A Football Association delegation will visit Derby on Monday as part of their nationwide tour of 15 cities bidding to be hosts.
They will be welcomed by representatives from several city organisations, including Derby County Football Club, the city and county councils, Marketing Derby and the University of Derby, and will visit Pride Park and the Rams' Moor Farm training base.
Clough, whose late father Brian managed Derby between 1967 and 1973 and led them to the old Division One title in 1972, said: "Derby is a real football city and has a good, long footballing tradition.
"The people of Derby love their football and that is highlighted every week by the attendances at Pride Park.
"I think the supporters will play a huge part in any bid, and with how passionate the Derby fans are and how much football means to them I think they should put some World Cup games our way.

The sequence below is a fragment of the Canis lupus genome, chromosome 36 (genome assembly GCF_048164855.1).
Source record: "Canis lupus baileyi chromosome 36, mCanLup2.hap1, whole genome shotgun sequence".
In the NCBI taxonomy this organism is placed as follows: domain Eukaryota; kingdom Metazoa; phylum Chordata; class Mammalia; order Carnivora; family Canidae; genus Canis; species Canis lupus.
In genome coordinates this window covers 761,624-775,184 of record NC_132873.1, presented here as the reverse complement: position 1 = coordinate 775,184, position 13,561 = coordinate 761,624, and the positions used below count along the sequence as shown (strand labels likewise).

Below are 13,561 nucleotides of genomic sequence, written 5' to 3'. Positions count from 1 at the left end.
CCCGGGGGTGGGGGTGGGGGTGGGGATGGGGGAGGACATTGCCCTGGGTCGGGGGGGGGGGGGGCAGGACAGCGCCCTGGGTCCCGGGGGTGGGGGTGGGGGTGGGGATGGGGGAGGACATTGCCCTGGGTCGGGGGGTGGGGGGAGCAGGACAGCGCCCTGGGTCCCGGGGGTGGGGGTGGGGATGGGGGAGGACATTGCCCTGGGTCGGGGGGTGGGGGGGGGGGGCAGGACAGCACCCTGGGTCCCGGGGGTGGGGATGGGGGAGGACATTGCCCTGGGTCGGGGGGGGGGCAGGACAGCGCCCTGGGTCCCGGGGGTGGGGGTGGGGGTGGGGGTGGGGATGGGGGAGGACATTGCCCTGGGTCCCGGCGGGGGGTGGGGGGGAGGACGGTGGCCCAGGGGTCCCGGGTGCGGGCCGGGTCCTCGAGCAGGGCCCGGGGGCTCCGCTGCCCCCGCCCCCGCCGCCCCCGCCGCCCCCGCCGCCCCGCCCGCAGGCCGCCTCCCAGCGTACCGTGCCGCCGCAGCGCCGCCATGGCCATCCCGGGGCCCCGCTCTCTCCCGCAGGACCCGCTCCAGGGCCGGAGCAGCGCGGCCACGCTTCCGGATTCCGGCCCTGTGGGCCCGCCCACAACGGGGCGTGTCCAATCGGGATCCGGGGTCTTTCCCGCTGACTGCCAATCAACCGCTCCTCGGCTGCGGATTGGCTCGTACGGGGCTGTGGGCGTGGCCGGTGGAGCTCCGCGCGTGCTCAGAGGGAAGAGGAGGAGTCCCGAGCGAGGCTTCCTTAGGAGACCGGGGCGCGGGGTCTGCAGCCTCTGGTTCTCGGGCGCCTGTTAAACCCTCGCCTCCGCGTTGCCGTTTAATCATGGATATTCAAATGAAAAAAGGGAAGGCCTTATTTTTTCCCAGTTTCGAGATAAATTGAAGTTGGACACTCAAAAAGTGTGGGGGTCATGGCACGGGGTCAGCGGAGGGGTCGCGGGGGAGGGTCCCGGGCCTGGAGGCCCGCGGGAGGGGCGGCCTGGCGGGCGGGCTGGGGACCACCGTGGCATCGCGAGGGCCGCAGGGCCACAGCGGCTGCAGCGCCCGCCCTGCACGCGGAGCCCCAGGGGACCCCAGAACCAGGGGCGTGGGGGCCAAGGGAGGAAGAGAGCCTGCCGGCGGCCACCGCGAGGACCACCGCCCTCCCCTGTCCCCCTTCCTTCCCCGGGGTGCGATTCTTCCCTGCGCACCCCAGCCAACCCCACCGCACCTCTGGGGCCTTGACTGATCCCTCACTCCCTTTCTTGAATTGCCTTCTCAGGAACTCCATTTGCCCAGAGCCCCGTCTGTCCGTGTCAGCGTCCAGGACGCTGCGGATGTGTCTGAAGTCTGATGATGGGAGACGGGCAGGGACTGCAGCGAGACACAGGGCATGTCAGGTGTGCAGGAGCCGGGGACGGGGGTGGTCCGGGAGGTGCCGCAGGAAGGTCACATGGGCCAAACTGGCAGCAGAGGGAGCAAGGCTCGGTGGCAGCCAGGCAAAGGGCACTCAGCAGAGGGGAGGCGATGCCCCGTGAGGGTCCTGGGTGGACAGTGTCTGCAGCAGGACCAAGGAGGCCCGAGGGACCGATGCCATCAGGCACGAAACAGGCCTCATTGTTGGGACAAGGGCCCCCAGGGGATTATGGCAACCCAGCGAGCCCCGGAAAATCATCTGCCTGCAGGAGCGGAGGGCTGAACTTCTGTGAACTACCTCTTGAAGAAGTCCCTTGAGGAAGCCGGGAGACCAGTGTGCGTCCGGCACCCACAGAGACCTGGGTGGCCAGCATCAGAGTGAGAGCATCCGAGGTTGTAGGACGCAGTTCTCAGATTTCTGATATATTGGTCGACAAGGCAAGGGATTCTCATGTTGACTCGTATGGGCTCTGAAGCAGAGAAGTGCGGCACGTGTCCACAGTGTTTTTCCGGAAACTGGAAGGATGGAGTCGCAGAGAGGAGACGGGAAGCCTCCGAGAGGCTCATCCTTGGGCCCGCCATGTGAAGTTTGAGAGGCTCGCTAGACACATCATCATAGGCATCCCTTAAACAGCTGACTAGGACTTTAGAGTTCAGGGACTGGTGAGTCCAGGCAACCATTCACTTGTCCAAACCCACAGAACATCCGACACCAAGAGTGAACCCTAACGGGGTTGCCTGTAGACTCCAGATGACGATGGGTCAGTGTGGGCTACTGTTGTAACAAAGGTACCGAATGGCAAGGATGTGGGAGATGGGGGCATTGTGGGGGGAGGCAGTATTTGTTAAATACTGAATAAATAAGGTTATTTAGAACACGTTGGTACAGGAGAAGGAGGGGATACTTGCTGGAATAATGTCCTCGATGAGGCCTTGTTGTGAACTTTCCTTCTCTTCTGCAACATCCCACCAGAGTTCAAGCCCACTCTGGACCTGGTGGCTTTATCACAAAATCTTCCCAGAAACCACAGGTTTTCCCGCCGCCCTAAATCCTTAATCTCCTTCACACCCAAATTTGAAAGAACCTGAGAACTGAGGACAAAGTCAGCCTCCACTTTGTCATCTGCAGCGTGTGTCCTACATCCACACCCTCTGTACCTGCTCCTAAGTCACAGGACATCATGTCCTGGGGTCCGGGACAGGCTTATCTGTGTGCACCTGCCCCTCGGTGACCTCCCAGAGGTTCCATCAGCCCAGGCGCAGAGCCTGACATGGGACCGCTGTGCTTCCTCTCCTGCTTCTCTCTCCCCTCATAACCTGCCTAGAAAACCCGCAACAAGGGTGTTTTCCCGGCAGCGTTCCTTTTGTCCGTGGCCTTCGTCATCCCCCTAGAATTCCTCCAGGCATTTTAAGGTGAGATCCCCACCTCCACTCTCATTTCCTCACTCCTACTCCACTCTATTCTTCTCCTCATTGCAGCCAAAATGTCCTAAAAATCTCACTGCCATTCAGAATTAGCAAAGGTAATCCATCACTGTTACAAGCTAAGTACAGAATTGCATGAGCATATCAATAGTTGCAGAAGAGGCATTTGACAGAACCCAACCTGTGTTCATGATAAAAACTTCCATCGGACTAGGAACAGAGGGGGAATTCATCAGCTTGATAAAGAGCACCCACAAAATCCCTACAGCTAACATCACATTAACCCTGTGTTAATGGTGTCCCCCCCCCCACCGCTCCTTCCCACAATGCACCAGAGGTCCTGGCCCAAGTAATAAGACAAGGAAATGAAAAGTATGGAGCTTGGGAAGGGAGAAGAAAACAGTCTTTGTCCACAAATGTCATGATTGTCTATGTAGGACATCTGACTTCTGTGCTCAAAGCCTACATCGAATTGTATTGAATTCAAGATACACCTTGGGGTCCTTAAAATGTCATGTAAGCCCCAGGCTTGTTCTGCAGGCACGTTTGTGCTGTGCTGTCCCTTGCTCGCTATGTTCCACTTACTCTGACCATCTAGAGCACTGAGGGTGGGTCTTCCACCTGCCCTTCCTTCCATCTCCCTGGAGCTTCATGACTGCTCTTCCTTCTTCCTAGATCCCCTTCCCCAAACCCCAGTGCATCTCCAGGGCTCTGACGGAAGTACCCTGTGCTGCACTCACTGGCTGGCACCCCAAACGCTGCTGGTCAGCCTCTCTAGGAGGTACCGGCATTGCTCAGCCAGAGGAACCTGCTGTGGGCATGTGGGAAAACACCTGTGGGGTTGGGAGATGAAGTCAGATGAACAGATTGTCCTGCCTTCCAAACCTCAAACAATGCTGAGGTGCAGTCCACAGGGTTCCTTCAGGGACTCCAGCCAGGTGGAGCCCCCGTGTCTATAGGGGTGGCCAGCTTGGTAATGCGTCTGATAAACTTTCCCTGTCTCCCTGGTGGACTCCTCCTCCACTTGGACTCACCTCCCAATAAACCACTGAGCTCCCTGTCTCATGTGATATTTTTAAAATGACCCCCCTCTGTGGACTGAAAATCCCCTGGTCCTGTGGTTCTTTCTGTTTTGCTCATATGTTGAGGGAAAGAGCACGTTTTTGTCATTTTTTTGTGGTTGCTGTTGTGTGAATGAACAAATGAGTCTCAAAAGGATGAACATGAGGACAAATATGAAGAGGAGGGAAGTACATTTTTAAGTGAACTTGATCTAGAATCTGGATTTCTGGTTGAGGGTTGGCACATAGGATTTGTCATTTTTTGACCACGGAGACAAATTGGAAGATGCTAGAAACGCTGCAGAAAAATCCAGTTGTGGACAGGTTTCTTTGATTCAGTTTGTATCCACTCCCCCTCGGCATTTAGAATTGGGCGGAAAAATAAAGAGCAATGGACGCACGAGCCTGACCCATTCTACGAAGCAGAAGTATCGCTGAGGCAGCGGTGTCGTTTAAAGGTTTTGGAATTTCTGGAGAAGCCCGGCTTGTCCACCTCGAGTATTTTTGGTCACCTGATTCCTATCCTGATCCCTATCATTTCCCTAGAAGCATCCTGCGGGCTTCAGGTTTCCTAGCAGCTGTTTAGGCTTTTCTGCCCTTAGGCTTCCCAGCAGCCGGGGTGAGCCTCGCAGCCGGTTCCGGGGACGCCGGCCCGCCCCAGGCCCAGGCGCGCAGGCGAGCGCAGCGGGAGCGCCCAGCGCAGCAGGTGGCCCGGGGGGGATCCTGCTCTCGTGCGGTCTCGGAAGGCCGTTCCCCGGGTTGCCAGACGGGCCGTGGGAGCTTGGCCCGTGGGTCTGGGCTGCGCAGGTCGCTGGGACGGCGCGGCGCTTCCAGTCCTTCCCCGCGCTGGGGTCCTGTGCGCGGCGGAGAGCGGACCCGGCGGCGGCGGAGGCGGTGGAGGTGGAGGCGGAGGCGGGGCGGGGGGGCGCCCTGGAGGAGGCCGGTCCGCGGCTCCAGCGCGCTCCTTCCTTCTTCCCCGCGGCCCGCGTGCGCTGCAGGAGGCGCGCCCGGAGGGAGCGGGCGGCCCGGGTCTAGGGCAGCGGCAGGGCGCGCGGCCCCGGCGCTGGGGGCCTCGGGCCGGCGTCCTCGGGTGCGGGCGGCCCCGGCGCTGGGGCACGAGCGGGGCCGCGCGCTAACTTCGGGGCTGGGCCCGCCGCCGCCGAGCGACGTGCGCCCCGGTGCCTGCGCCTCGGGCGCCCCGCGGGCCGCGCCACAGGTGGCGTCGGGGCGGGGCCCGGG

"On top of that, Derby already has a top class stadium and top class training facilities.
"Without a doubt it would be a wonderful achievement and a wonderful occasion for the whole city if Derby could host matches at the World Cup."
Derby is not the only city in the Midlands that has registered an interest in becoming a host - Nottingham and Leicester have also submitted bids.
Birmingham, Bristol, Hull, Leeds, Liverpool, London, Manchester, Milton Keynes, Newcastle and Gateshead, Portsmouth, Sheffield and Sunderland make up the 15 cities hoping to stage matches.
The final decision on which cities will host the World Cup should England's bid be successful will be made in December.
England's bid will then be submitted to the game's governing body FIFA next summer, with the winning country announced in December 2010.
A list of 12 venues must be submitted in England's bid, including 10 stadia with a minimum capacity of 40,000 people.
Derby's Pride Park Stadium holds 33,540 but the Championship club are confident this could be expanded to meet the requirements.